The three selection operators I will focus on are: elitism, tournament and roulette wheel. Elitism is picking the top n individuals from a given population. This is why the fitness function matters. Individuals share the same fitness function and can then be judged based off of their fitness. Tournament selection is like elitism, but within smaller tournament sizes. Each time you will select a tournament size, k, and from within that tournament, select the top individual. You repeat this until you get n individuals. This allows for more diversity if the tournament size is small. Finally we have the roulette wheel. We can create a giant wheel where each slice of the wheel is an individuals fitness. If we spin the wheel, we have a higher probability of landing on one of the more fit individuals, but we still have a probability to select a low performing individual. This concept can really help with exploration, which I will explain later. Let’s code these three selection operators!

# genetic_algorithm/Selection.py
import numpy as np
from typing import List
from .population import Population
from .individual import Individual

def ellitism_selection(population: Population, num_individuals: int) -> List[Individual]:
    individuals = sorted(population.individuals, key = lambda individual: individual.fitness, reverse=True)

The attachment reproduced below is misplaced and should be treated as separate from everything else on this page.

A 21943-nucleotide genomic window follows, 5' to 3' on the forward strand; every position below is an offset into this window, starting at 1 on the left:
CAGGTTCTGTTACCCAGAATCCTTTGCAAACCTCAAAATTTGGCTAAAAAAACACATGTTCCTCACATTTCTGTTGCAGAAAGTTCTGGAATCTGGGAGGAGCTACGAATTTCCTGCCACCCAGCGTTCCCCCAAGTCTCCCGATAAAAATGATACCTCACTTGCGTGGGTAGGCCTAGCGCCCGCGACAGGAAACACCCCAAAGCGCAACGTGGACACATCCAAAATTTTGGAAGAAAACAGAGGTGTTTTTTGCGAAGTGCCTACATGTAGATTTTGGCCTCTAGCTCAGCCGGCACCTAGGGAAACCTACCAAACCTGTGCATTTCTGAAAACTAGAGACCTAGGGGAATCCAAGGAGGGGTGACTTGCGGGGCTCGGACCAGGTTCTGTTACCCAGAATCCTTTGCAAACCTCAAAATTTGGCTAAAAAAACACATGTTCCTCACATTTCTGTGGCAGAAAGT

return individuals[:num_individuals]

def roulette_wheel_selection(population: Population, num_individuals: int) -> List[Individual]:
    selection = []
    wheel = np.sum(individual.fitness for individual in population.individuals)
    for _ in range(num_individuals):
        pick = np.random.uniform(0, wheel)
        current = 0
        for individual in population.individuals:
            current += individual.fitness
            if current > pick:

    return selection

def tournament_selection(population: Population, num_individuals, tournament_size: int) -> List[Individual]:
    selection = []
    for _ in range(num_individuals):
        tournament = np.random.choice(population.individuals, tournament_size)
        best_from_tournament = max(tournament, key = lambda individual: individual.fitness)

    return selection